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PRESS RELEASE

Preserving the Past Provides the Foundation for the Future

December 6, 2011




BEIJING, December 6, 2011 – The rich cultural heritage of China represents its collective identity. The country’s archaeological sites, historic architecture, expressive arts, cultural landscapes, and ethnic diversity are also treasured around the world. However, over the last three decades, China’s unprecedented economic growth and urbanization have seriously endangered many of these invaluable cultural assets. The World Bank has been working with China to conserve the country’s cultural heritage. Now, through a new report launched today, a set of best practices and lessons drawn from this partnership is made available to city planners and conservation professionals in China and other parts of the world.

In the past 18 years, the World Bank has supported 12 cultural heritage-related projects in China with approximately US$1.323 billion in loans. Based on these 12 projects, the new report, titled Conserving the Past as a Foundation for the Future: China-World Bank Partnership on Cultural Heritage Conservation, presents an overview of the project approaches and experiences, extracts initial lessons learned, and identifies new directions and challenges ahead.

In the foreword of the report, Shan Jixiang, Director General of China’s State Administration of Cultural Heritage writes: “This joint work has addressed many different types of heritage, under varying levels of threat, and in highly diverse environments. The partnership has contributed greatly to the conservation of cultural heritage in China.”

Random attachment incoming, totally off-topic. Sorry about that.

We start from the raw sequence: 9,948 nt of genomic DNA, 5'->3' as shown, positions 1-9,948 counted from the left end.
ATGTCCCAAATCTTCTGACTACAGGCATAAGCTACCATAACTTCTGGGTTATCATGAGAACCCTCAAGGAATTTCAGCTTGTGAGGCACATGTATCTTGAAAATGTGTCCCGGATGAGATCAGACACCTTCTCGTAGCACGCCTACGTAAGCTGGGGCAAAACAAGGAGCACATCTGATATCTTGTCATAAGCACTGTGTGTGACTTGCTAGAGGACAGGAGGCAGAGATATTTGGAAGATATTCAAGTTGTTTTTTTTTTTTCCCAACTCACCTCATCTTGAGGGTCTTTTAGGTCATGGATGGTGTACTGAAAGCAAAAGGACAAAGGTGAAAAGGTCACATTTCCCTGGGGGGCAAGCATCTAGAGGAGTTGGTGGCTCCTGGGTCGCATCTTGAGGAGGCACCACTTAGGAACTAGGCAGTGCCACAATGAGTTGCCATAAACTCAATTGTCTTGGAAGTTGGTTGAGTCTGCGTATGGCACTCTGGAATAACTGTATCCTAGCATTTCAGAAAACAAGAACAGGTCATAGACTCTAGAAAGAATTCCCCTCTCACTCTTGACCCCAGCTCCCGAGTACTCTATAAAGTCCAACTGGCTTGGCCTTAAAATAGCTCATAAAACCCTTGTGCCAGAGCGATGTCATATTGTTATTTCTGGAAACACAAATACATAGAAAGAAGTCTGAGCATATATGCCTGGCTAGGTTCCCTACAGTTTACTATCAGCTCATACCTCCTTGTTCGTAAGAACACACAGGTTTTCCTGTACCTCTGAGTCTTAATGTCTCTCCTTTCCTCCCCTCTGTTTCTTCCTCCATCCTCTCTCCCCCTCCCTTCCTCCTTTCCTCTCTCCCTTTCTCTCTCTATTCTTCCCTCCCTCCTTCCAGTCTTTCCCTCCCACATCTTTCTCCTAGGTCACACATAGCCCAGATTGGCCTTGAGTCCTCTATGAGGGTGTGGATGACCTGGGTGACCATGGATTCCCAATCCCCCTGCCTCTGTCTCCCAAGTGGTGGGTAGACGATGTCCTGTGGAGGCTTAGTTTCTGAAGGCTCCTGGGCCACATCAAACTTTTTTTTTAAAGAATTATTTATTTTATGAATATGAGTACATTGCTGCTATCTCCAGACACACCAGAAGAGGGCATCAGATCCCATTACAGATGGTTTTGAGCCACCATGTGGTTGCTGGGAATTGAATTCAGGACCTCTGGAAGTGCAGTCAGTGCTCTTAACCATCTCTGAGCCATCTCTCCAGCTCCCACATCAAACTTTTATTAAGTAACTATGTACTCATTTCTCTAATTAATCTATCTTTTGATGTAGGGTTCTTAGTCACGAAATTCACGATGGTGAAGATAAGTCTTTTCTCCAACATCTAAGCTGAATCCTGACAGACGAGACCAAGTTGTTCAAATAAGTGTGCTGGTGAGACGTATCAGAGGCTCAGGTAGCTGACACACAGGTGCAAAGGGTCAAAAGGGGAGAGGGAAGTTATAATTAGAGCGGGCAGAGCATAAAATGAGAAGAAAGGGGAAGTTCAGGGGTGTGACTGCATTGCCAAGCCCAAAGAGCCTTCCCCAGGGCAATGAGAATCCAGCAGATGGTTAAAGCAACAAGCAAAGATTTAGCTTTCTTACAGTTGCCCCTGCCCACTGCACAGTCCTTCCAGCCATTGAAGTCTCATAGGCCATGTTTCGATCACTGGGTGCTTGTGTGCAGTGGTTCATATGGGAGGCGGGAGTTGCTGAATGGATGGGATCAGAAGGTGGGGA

“This China-World Bank partnership has been innovative because it has combined theory with implementation, standard practice with unique site characteristics, and conservation with economic development. The work has focused on the relevance of cultural heritage conservation to urbanization, environmental management, and cultural tourism development,” he writes.

The report highlights three broad areas of lessons:

  • Integrating cultural heritage conservation in infrastructure upgrading and urban regeneration. It is important to strengthen multisectoral urban planning and development-control mechanisms. Local administrations need to develop a clear understanding of the full range of historic, scientific and cultural significance of their cities and involve many different disciplines, such as engineers, planners, environmentalists, conservationists, architects and economists in the planning process. They also need to define and control the use of land to avoid unsympathetic development adjacent to historic sites, through measures such as creation of buffer zones, controls on building heights and the preservation of significant views. In infrastructure upgrading, guidelines for the design, specification and construction that are compatible with historic areas and buildings should be developed and enforced. In residential upgrading, conservation of traditional housing in historic areas should be done in ways that meet residents’ expectations for a rising standard of living.